Malware at gas stations. VISA denounces a new type of computer attack

Malware at gas stations

The VISA payment processing company, says that North American merchants who operate gas stations are exposed toa series of attacks of groups of cybercriminals seeking ddeploy malware on terminals point of sale (POS) in their networks.

How Malware Works at Gas Stations

In the two security alerts released in November and December, respectively, VISA said its security team intervened in at least five such incidents.

The credit card issuing company claimed that cybercrime groups carried out attacks with the primary purpose of gaining access to vendor networks of fuel, in order to install malware on point of sale terminals.

Point of sale malware works continuously scanning a computer's RAM for what looks like unencrypted payment card data, which collects and then uploads them to a remote server.

The VISA Payment Fraud Interruption (PFD) team argues that cybercrime groups should have found a weak point in the collection procedures that are used in gas stations.

Although many of the POS terminals of some merchants can support chip transactions, the Most card readers installed in gas pumps do not have this capability.

These credit card readers used by most gas stations still run on old technology it can only read the payment data from the card's magnetic stripe.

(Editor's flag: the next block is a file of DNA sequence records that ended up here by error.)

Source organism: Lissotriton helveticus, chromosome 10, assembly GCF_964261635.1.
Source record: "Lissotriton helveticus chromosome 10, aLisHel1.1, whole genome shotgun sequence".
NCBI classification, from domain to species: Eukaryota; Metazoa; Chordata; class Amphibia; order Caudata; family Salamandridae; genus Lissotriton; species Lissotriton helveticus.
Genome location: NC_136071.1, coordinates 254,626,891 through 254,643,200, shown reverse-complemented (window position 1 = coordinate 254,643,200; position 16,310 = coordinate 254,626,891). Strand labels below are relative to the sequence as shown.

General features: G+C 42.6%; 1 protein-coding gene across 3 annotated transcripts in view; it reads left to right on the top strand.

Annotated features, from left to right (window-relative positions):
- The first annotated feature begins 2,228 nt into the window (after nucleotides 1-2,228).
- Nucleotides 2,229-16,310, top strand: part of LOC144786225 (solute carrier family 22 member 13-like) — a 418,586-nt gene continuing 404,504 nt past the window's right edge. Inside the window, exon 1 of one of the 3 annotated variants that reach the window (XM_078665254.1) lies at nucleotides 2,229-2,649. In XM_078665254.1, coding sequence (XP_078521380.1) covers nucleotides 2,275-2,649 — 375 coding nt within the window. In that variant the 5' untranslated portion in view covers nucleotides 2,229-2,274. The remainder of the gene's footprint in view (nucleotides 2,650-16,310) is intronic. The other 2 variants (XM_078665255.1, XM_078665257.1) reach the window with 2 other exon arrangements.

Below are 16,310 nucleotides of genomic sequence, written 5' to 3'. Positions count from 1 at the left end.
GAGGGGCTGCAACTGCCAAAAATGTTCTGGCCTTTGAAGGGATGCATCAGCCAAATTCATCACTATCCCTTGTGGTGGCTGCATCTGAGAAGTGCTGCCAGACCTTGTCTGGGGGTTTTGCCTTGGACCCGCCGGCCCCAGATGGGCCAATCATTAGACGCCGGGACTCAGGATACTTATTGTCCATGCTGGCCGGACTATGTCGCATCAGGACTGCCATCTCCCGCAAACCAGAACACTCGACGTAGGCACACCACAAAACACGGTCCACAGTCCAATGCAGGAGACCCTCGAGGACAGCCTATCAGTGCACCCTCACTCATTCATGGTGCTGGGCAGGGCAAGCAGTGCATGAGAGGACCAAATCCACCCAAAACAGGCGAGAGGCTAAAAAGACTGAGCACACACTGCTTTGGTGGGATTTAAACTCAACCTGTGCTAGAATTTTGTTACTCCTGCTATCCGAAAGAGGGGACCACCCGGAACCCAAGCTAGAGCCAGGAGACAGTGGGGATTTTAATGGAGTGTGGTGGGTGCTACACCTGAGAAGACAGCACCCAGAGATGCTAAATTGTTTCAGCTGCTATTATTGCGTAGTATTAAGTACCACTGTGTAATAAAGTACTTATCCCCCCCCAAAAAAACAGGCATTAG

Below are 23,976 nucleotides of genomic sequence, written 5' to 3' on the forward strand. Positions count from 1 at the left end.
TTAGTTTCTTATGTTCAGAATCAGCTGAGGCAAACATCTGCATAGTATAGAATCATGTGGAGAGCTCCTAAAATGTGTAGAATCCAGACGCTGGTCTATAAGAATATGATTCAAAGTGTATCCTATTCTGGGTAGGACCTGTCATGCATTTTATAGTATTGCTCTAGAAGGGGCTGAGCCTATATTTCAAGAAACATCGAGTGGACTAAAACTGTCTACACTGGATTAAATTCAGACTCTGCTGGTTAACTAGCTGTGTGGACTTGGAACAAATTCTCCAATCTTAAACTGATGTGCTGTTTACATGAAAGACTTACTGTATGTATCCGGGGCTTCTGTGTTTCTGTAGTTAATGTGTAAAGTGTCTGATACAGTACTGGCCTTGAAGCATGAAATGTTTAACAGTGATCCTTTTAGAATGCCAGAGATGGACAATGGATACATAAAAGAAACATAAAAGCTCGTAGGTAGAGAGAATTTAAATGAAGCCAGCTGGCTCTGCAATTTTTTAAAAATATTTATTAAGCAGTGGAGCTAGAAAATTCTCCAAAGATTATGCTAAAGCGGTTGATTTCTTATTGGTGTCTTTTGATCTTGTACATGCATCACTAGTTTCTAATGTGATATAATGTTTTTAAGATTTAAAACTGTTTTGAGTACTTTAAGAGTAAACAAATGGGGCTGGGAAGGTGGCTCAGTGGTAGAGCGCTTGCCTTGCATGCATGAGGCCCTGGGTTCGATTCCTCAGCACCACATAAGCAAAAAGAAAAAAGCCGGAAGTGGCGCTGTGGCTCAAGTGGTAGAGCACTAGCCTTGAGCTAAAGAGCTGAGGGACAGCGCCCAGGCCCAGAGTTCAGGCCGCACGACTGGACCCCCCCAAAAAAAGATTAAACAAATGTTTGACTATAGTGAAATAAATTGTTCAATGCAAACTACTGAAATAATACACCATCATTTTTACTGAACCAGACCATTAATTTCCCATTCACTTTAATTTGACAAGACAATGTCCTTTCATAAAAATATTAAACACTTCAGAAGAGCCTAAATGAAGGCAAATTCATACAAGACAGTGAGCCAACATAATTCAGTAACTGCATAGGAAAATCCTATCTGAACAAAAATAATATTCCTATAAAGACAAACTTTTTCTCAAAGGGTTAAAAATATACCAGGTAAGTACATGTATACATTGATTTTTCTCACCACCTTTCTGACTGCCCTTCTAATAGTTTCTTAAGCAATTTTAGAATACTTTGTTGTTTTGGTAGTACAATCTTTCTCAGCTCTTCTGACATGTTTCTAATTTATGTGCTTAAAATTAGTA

The data from these outdated card readers they are sent unencrypted to the main gas station network. This is where criminals have found they can intercept them.

In November 2019, VISA reported that it had registered violations in two fuel dispensers, Added to the three alerts that were added in December of this year, serve to highlight that cybercriminals found a new target and a new modus operandi.

As far as is known, the attacks started in the summer of the northern hemisphere  and at least two of them are the responsibility of a group of known cybercriminals called FIN8.

Anyway, It does not appear to be a security breach that is very difficult to close.

VISA said that the easiest way for fuel vending companies to protect their customers is encryption of card data while being transferred over a network or stored in memory. The other option is change current terminals by other more modern that can read the chips of the cards.

There seems to be no doubt about which is the preferred option for VISA:

Fuel retailers should take note of this activity and deploy devices that support the chip whenever possible, as this will significantly reduce the likelihood of these attacks.

And this is more than just a suggestion.

Fuel dispenser operators they have until October 2020 to deploy chip-compatible card readers on their gas pumps. As of October 2020, VISA plans to shift responsibility for any card fraud from card issuers to merchants. There is no doubt that it is an excellent incentive for many operators to decide to update their credit card readers. Until then, many remain vulnerable to attack.

In the meantime, if you plan to travel by car in the United States, in addition to choosing the leaded or unleaded gas pump, you will have to go with the one that comes with or without malware.

And, because criminals are constantly finding new ways to steal our data, it is also worth checking our consumptions frequently on our credit card website. After all, as the great Andy Grove said

Only the paranoids survive.

 


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